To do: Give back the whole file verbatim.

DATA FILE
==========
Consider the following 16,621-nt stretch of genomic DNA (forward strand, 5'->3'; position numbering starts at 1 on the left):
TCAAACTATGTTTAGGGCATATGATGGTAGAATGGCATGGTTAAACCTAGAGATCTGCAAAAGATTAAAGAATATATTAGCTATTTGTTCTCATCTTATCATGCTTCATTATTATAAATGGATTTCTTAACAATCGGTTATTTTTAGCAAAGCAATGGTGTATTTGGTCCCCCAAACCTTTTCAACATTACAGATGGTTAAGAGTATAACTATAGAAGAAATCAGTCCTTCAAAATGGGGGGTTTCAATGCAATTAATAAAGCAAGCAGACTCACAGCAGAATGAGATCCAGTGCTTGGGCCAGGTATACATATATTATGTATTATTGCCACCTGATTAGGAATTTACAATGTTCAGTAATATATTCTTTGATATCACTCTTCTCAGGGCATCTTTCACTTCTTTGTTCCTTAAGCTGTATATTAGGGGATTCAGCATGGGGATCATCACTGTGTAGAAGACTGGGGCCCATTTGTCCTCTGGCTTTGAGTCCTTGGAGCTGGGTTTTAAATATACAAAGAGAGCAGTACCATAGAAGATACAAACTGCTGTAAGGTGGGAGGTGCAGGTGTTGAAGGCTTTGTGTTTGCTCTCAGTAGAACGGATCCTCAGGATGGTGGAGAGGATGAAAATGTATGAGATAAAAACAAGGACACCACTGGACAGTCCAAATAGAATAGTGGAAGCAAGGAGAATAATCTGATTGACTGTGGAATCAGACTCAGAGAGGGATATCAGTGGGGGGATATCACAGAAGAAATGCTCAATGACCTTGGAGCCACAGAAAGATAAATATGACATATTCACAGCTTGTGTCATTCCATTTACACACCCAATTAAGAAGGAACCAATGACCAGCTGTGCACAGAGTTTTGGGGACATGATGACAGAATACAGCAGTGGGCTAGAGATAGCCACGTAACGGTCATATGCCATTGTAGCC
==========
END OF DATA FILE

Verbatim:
Consider the following 16,621-nt stretch of genomic DNA (forward strand, 5'->3'; position numbering starts at 1 on the left):
TCAAACTATGTTTAGGGCATATGATGGTAGAATGGCATGGTTAAACCTAGAGATCTGCAAAAGATTAAAGAATATATTAGCTATTTGTTCTCATCTTATCATGCTTCATTATTATAAATGGATTTCTTAACAATCGGTTATTTTTAGCAAAGCAATGGTGTATTTGGTCCCCCAAACCTTTTCAACATTACAGATGGTTAAGAGTATAACTATAGAAGAAATCAGTCCTTCAAAATGGGGGGTTTCAATGCAATTAATAAAGCAAGCAGACTCACAGCAGAATGAGATCCAGTGCTTGGGCCAGGTATACATATATTATGTATTATTGCCACCTGATTAGGAATTTACAATGTTCAGTAATATATTCTTTGATATCACTCTTCTCAGGGCATCTTTCACTTCTTTGTTCCTTAAGCTGTATATTAGGGGATTCAGCATGGGGATCATCACTGTGTAGAAGACTGGGGCCCATTTGTCCTCTGGCTTTGAGTCCTTGGAGCTGGGTTTTAAATATACAAAGAGAGCAGTACCATAGAAGATACAAACTGCTGTAAGGTGGGAGGTGCAGGTGTTGAAGGCTTTGTGTTTGCTCTCAGTAGAACGGATCCTCAGGATGGTGGAGAGGATGAAAATGTATGAGATAAAAACAAGGACACCACTGGACAGTCCAAATAGAATAGTGGAAGCAAGGAGAATAATCTGATTGACTGTGGAATCAGACTCAGAGAGGGATATCAGTGGGGGGATATCACAGAAGAAATGCTCAATGACCTTGGAGCCACAGAAAGATAAATATGACATATTCACAGCTTGTGTCATTCCATTTACACACCCAATTAAGAAGGAACCAATGACCAGCTGTGCACAGAGTTTTGGGGACATGATGACAGAATACAGCAGTGGGCTAGAGATAGCCACGTAACGGTCATATGCCATTGTAGCC